FWF-Project 13451-MED

Adaptation to antiorthostasis with modified extracellular fluid volume

This project investigated circulatory adaptation to simulated removal of gravity (antiorthostasis: -6 deg. head down positioning for 8 days) with three levels of extracellular fluid volume (ECFV) as influenced by oral sodium supply. In 10 normotensive nonobese male persons, four levels (15, 30, 45, 60 mmHg - 10 min each) of lower body suction (LBNP) were used to create graded central hypovolemia. We tested hormonal threshold and response intensities with altered ECFV, and gravitational load.

Procedures, methods, protocol: Low, medium and high oral sodium intake was provided to every test person for 12 days each: 4 days ambulatory (A), and 8 days antiorthostatic (B) condition. LBNP stimulus responses of arterial blood pressures, thoracic impedance, blood volume change indices (blood plasma mass density, hematocrit), and hormones (renin, aldosterone, vasopressin, atrial natriuretic peptide, adrenomedullin, norepinephrine) were determined on days 1, 5, and 13, using conventional methods (density with the mechanical oscillator technique). Basal (morning) values of body mass, total body electric impedance and plasma osmolality, and 24-hr sodium excretion were recorded every day.

Hypotheses: Dietary sodium supply influences extracellular fluid and plasma volume, central venous pressure, and various hormone levels. It is hypothesized that in addition, stimulus responses within measured variables strongly depend on extracellular volume and adaptation to antiorthostasis. In particular, responses of adrenomedullin to altered sodium and gravity loading, and LBNP are yet unknown and will be studied. Subjects serve as their own controls, corresponding data from different conditions (low vs. medium vs. high sodium, ambulatory vs. antiorthostatic) are compared to test these conjectures, referred to as the 'sodium adaptation' and 'gravity deprivation' hypotheses, respectively.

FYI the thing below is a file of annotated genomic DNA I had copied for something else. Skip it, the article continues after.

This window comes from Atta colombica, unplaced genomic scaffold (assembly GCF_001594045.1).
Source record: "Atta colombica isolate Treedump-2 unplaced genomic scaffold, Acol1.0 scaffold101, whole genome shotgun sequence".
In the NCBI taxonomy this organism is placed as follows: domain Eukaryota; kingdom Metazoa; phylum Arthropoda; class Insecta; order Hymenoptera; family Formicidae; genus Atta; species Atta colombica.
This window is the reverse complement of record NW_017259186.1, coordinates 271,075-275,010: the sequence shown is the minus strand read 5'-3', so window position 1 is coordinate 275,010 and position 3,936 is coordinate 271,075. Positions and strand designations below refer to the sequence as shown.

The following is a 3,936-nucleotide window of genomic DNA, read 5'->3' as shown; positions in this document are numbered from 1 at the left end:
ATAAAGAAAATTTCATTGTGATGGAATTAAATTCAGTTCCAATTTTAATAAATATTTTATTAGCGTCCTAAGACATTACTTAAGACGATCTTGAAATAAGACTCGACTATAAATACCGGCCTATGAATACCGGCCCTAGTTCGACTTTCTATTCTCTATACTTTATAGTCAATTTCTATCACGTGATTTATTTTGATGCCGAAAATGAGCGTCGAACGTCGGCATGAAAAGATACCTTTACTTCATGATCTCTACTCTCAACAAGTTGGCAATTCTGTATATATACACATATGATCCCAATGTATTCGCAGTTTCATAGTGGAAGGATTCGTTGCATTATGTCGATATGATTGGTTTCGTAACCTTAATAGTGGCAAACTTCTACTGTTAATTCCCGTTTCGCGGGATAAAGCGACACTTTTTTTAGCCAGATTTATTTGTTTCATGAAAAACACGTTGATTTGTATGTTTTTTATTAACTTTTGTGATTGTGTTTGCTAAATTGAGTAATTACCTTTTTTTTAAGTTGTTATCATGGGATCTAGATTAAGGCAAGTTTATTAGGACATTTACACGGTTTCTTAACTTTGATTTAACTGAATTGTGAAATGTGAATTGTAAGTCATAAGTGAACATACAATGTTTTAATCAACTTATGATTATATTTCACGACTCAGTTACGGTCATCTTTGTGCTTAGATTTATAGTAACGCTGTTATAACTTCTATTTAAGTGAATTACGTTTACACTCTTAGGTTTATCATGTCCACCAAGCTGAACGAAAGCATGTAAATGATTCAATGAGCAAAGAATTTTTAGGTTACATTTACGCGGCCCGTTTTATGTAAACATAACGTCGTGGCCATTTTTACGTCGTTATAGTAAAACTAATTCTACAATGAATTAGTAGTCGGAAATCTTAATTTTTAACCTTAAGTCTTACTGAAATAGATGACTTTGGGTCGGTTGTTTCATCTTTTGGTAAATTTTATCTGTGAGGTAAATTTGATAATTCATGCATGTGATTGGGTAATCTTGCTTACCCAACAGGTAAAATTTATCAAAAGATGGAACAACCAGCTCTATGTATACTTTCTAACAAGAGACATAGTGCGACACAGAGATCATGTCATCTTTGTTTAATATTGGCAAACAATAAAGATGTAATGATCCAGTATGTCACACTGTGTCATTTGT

According to previous investigations, one week of HDBR seems to reset cardiopulmonary receptors, with reduced ANP and norepinephrine but increased renin and aldosteron levels. In contrast, vasopressin was reported unchanged after up to 28 days HDBR. Recent studies reported unchanged heart rate, blood pressure, and plasma concentration of volume effective hormones after 2 days HDBR; decreased plasma vasopressin after 7 days bed rest; increased basal renin and aldosterone levels after 1-2 weeks, and unchanged vasopressin during up to 4 weeks bed rest; increased blood pressure and heart rate after 14 days; unaffected systolic blood pressure and heart rate with 17 days HDBR. Thus, no agreement on hemodynamic and hormonal effects of bed rest can be derived.

Results: We tested if salt intake could explain some of the discrepancies reported earlier. We found

It has been shown that LBNP tolerance decreases with HDBR. On the other hand, salt intake determines cardiovascular function as characterized by altered cardiac preload pressures and cardiovascular stimulus responses and has been found to reduce plasma renin activity and aldosterone. According to existing literature, we expected unchanged (pre-LBNP) vasopressin and possibly increased PRA and aldosterone levels after 8 days HDBR. It is conceivable to conclude that with LS, the volume status is already challenged to an extent that does not allow for additional LBNP-induced increase after 8 additional days of antiorthostatic bedrest, whereas with ‚normal’ salt diet, deconditioning allows for further increase in aldosterone responses to graded LBNP.